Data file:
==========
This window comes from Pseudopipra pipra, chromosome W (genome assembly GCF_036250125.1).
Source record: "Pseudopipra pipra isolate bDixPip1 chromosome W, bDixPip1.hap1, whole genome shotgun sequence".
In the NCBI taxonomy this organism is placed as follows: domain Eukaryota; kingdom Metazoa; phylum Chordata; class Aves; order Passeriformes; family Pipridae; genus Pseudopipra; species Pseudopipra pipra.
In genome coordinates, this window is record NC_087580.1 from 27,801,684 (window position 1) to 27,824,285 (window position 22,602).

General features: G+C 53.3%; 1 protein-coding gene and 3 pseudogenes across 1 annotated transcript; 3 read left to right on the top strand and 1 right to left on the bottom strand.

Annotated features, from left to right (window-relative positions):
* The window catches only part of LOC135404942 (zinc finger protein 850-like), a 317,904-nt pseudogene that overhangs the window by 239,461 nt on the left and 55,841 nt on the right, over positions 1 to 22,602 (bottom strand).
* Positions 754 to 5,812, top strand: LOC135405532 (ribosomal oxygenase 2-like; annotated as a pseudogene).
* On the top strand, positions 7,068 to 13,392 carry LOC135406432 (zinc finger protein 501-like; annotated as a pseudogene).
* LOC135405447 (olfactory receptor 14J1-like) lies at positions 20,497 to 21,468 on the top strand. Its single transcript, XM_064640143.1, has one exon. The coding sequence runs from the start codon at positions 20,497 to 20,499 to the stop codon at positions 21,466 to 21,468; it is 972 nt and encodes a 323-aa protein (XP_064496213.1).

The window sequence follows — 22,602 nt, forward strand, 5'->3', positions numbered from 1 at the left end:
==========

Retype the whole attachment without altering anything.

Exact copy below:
This window comes from Pseudopipra pipra, chromosome W (genome assembly GCF_036250125.1).
Source record: "Pseudopipra pipra isolate bDixPip1 chromosome W, bDixPip1.hap1, whole genome shotgun sequence".
In the NCBI taxonomy this organism is placed as follows: domain Eukaryota; kingdom Metazoa; phylum Chordata; class Aves; order Passeriformes; family Pipridae; genus Pseudopipra; species Pseudopipra pipra.
In genome coordinates, this window is record NC_087580.1 from 27,801,684 (window position 1) to 27,824,285 (window position 22,602).

General features: G+C 53.3%; 1 protein-coding gene and 3 pseudogenes across 1 annotated transcript; 3 read left to right on the top strand and 1 right to left on the bottom strand.

Annotated features, from left to right (window-relative positions):
* The window catches only part of LOC135404942 (zinc finger protein 850-like), a 317,904-nt pseudogene that overhangs the window by 239,461 nt on the left and 55,841 nt on the right, over positions 1 to 22,602 (bottom strand).
* Positions 754 to 5,812, top strand: LOC135405532 (ribosomal oxygenase 2-like; annotated as a pseudogene).
* On the top strand, positions 7,068 to 13,392 carry LOC135406432 (zinc finger protein 501-like; annotated as a pseudogene).
* LOC135405447 (olfactory receptor 14J1-like) lies at positions 20,497 to 21,468 on the top strand. Its single transcript, XM_064640143.1, has one exon. The coding sequence runs from the start codon at positions 20,497 to 20,499 to the stop codon at positions 21,466 to 21,468; it is 972 nt and encodes a 323-aa protein (XP_064496213.1).

The window sequence follows — 22,602 nt, forward strand, 5'->3', positions numbered from 1 at the left end: